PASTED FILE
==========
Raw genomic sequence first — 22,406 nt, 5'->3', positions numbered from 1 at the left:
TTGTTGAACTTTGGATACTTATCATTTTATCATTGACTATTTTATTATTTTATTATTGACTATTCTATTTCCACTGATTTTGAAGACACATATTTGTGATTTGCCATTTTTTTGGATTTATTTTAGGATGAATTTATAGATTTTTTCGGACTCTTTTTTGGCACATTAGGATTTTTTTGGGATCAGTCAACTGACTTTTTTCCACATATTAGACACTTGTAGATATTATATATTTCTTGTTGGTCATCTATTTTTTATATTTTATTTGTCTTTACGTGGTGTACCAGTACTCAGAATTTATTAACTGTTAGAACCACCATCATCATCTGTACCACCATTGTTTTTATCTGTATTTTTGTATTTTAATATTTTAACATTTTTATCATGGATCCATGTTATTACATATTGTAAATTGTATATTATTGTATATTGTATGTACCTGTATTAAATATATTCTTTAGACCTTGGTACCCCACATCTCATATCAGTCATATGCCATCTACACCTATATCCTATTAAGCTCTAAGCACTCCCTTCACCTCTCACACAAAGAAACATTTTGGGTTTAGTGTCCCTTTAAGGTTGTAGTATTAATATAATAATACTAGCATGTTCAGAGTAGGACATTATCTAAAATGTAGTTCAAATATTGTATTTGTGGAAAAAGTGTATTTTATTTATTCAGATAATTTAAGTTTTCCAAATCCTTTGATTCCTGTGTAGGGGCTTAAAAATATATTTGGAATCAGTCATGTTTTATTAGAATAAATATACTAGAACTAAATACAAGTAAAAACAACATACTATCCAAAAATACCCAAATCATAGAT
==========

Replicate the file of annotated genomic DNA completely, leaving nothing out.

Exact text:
Raw genomic sequence first — 22,406 nt, 5'->3', positions numbered from 1 at the left:
TTGTTGAACTTTGGATACTTATCATTTTATCATTGACTATTTTATTATTTTATTATTGACTATTCTATTTCCACTGATTTTGAAGACACATATTTGTGATTTGCCATTTTTTTGGATTTATTTTAGGATGAATTTATAGATTTTTTCGGACTCTTTTTTGGCACATTAGGATTTTTTTGGGATCAGTCAACTGACTTTTTTCCACATATTAGACACTTGTAGATATTATATATTTCTTGTTGGTCATCTATTTTTTATATTTTATTTGTCTTTACGTGGTGTACCAGTACTCAGAATTTATTAACTGTTAGAACCACCATCATCATCTGTACCACCATTGTTTTTATCTGTATTTTTGTATTTTAATATTTTAACATTTTTATCATGGATCCATGTTATTACATATTGTAAATTGTATATTATTGTATATTGTATGTACCTGTATTAAATATATTCTTTAGACCTTGGTACCCCACATCTCATATCAGTCATATGCCATCTACACCTATATCCTATTAAGCTCTAAGCACTCCCTTCACCTCTCACACAAAGAAACATTTTGGGTTTAGTGTCCCTTTAAGGTTGTAGTATTAATATAATAATACTAGCATGTTCAGAGTAGGACATTATCTAAAATGTAGTTCAAATATTGTATTTGTGGAAAAAGTGTATTTTATTTATTCAGATAATTTAAGTTTTCCAAATCCTTTGATTCCTGTGTAGGGGCTTAAAAATATATTTGGAATCAGTCATGTTTTATTAGAATAAATATACTAGAACTAAATACAAGTAAAAACAACATACTATCCAAAAATACCCAAATCATAGAT